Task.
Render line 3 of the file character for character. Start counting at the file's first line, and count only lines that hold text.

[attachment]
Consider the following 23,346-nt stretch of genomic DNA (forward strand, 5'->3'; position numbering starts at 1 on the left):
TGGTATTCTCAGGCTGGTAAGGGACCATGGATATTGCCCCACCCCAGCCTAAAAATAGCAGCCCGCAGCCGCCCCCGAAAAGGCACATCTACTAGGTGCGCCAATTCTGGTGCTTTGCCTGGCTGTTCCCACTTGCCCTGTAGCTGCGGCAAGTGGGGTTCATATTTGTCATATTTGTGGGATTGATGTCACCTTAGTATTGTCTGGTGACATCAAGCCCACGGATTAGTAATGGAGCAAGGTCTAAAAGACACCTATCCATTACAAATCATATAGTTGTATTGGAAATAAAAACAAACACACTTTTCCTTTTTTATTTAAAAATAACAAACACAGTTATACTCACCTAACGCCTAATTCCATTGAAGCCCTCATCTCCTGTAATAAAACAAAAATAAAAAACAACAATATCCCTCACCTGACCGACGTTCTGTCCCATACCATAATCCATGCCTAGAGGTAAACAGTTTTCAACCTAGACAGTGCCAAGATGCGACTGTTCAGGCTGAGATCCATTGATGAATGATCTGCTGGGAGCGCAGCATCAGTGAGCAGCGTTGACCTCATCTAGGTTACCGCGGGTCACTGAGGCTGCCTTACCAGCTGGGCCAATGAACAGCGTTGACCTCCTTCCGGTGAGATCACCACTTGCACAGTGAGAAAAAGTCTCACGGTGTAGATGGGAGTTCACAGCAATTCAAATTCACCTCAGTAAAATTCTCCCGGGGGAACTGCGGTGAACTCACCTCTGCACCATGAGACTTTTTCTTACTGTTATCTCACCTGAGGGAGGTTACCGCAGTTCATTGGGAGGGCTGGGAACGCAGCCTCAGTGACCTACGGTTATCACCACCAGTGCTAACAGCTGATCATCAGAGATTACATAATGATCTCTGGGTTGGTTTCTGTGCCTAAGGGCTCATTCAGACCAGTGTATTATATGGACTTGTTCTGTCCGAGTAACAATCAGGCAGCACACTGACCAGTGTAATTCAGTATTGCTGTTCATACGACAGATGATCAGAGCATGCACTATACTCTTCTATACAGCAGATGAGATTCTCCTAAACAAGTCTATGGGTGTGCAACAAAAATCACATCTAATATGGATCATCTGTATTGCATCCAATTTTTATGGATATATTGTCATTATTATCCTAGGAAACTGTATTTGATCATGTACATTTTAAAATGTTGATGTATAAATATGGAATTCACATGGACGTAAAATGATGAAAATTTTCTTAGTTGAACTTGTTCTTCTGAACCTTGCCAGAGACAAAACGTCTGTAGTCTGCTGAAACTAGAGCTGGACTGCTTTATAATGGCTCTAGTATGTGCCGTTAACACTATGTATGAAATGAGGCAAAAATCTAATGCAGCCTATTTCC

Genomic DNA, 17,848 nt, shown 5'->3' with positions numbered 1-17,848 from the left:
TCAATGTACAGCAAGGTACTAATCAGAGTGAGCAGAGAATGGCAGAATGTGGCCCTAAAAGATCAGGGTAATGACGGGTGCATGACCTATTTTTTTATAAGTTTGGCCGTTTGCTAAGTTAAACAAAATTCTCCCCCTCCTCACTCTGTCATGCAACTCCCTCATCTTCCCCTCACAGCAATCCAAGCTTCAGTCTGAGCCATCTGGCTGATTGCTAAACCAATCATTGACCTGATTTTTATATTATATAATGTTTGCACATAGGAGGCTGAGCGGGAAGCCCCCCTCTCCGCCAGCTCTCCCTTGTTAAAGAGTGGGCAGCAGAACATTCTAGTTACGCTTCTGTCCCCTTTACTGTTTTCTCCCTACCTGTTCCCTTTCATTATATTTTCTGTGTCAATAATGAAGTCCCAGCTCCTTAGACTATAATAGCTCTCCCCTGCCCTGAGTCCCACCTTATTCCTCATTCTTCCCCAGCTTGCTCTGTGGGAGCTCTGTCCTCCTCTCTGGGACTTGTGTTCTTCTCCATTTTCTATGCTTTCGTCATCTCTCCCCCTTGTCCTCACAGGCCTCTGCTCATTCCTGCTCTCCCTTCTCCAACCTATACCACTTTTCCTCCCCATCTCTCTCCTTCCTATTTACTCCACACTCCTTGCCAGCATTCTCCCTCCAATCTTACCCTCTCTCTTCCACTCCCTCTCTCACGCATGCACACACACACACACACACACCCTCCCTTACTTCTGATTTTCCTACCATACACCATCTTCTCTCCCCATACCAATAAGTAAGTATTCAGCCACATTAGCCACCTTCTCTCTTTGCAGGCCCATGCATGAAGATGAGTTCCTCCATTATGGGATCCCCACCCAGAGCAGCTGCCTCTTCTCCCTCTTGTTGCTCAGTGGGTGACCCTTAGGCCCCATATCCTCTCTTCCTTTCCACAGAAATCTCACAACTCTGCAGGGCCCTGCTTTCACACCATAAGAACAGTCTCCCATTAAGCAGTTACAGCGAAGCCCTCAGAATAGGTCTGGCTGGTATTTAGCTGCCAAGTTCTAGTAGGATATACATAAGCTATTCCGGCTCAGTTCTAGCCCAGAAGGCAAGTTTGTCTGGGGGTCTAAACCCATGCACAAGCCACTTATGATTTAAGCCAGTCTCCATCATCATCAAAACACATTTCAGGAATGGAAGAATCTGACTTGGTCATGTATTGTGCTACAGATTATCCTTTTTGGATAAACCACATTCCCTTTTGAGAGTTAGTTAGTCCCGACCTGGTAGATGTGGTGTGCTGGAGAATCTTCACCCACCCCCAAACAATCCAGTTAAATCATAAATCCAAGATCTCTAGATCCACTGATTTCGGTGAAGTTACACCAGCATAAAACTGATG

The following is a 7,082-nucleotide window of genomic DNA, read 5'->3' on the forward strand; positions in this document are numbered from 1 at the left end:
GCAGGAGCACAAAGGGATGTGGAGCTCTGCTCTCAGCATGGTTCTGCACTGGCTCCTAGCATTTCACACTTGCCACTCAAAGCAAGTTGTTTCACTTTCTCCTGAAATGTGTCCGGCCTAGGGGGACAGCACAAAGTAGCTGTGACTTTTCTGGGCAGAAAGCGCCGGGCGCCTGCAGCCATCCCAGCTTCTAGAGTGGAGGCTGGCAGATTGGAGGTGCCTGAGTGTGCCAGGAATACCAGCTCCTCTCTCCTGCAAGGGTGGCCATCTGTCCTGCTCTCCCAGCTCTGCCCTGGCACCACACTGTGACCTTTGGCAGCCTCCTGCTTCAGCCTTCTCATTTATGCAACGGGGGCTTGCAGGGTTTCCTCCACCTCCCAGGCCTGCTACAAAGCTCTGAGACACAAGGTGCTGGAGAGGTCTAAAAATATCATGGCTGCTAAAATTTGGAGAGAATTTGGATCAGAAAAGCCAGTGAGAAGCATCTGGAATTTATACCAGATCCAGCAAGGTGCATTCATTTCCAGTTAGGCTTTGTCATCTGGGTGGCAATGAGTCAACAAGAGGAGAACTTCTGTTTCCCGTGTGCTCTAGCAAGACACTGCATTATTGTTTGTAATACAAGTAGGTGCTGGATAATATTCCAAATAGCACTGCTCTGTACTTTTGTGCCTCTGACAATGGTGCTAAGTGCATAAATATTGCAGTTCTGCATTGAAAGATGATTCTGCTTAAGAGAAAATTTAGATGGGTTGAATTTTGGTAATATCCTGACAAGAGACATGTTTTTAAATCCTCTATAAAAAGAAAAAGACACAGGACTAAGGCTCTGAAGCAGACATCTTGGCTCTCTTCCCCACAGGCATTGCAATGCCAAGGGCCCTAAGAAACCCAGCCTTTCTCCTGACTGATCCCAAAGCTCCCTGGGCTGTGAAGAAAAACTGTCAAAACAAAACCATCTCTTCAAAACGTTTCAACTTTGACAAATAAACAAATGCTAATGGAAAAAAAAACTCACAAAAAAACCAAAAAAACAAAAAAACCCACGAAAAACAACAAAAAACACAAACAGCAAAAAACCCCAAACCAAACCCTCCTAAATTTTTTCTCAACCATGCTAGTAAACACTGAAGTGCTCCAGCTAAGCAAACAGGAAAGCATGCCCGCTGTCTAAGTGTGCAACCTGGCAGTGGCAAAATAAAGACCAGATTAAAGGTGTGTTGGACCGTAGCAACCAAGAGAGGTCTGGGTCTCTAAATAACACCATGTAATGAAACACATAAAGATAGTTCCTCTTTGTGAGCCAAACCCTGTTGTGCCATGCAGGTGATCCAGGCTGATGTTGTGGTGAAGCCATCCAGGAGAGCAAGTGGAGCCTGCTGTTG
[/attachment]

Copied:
Genomic DNA, 17,848 nt, shown 5'->3' with positions numbered 1-17,848 from the left: